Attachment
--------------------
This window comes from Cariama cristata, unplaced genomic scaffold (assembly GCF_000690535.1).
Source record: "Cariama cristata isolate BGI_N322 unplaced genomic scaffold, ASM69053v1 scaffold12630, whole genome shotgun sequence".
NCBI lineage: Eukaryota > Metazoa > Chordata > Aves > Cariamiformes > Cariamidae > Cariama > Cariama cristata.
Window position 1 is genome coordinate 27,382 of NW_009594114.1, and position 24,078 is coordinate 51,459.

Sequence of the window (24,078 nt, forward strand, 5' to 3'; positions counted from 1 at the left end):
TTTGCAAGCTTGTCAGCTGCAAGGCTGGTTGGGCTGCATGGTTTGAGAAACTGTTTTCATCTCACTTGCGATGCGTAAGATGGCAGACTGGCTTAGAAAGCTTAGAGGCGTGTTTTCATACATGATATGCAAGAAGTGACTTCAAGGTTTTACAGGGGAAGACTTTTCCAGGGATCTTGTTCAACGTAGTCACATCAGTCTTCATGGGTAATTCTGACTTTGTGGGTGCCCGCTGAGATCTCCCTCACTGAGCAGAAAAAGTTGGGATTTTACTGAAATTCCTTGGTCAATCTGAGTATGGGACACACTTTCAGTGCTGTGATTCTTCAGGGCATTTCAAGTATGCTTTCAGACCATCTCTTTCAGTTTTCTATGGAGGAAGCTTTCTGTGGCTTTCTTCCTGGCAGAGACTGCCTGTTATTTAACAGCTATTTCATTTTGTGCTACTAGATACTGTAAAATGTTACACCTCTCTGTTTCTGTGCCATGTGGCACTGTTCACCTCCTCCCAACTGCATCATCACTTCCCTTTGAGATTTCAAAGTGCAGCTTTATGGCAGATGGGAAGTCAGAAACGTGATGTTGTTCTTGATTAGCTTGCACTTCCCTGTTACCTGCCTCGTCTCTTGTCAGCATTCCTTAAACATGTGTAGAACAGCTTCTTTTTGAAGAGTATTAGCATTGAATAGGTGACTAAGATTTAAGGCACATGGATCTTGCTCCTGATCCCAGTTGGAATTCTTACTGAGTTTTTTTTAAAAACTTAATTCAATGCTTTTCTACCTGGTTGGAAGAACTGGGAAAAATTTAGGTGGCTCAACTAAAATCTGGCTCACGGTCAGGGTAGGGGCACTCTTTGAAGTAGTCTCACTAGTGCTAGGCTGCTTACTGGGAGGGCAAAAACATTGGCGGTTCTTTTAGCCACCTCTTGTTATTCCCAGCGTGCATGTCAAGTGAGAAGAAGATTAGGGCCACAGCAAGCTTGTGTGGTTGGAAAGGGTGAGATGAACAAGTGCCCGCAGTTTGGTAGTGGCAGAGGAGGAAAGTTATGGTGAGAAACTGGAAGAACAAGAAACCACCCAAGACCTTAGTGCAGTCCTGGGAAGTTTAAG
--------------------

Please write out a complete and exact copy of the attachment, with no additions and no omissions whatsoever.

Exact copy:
This window comes from Cariama cristata, unplaced genomic scaffold (assembly GCF_000690535.1).
Source record: "Cariama cristata isolate BGI_N322 unplaced genomic scaffold, ASM69053v1 scaffold12630, whole genome shotgun sequence".
NCBI lineage: Eukaryota > Metazoa > Chordata > Aves > Cariamiformes > Cariamidae > Cariama > Cariama cristata.
Window position 1 is genome coordinate 27,382 of NW_009594114.1, and position 24,078 is coordinate 51,459.

Sequence of the window (24,078 nt, forward strand, 5' to 3'; positions counted from 1 at the left end):
TTTGCAAGCTTGTCAGCTGCAAGGCTGGTTGGGCTGCATGGTTTGAGAAACTGTTTTCATCTCACTTGCGATGCGTAAGATGGCAGACTGGCTTAGAAAGCTTAGAGGCGTGTTTTCATACATGATATGCAAGAAGTGACTTCAAGGTTTTACAGGGGAAGACTTTTCCAGGGATCTTGTTCAACGTAGTCACATCAGTCTTCATGGGTAATTCTGACTTTGTGGGTGCCCGCTGAGATCTCCCTCACTGAGCAGAAAAAGTTGGGATTTTACTGAAATTCCTTGGTCAATCTGAGTATGGGACACACTTTCAGTGCTGTGATTCTTCAGGGCATTTCAAGTATGCTTTCAGACCATCTCTTTCAGTTTTCTATGGAGGAAGCTTTCTGTGGCTTTCTTCCTGGCAGAGACTGCCTGTTATTTAACAGCTATTTCATTTTGTGCTACTAGATACTGTAAAATGTTACACCTCTCTGTTTCTGTGCCATGTGGCACTGTTCACCTCCTCCCAACTGCATCATCACTTCCCTTTGAGATTTCAAAGTGCAGCTTTATGGCAGATGGGAAGTCAGAAACGTGATGTTGTTCTTGATTAGCTTGCACTTCCCTGTTACCTGCCTCGTCTCTTGTCAGCATTCCTTAAACATGTGTAGAACAGCTTCTTTTTGAAGAGTATTAGCATTGAATAGGTGACTAAGATTTAAGGCACATGGATCTTGCTCCTGATCCCAGTTGGAATTCTTACTGAGTTTTTTTTAAAAACTTAATTCAATGCTTTTCTACCTGGTTGGAAGAACTGGGAAAAATTTAGGTGGCTCAACTAAAATCTGGCTCACGGTCAGGGTAGGGGCACTCTTTGAAGTAGTCTCACTAGTGCTAGGCTGCTTACTGGGAGGGCAAAAACATTGGCGGTTCTTTTAGCCACCTCTTGTTATTCCCAGCGTGCATGTCAAGTGAGAAGAAGATTAGGGCCACAGCAAGCTTGTGTGGTTGGAAAGGGTGAGATGAACAAGTGCCCGCAGTTTGGTAGTGGCAGAGGAGGAAAGTTATGGTGAGAAACTGGAAGAACAAGAAACCACCCAAGACCTTAGTGCAGTCCTGGGAAGTTTAAG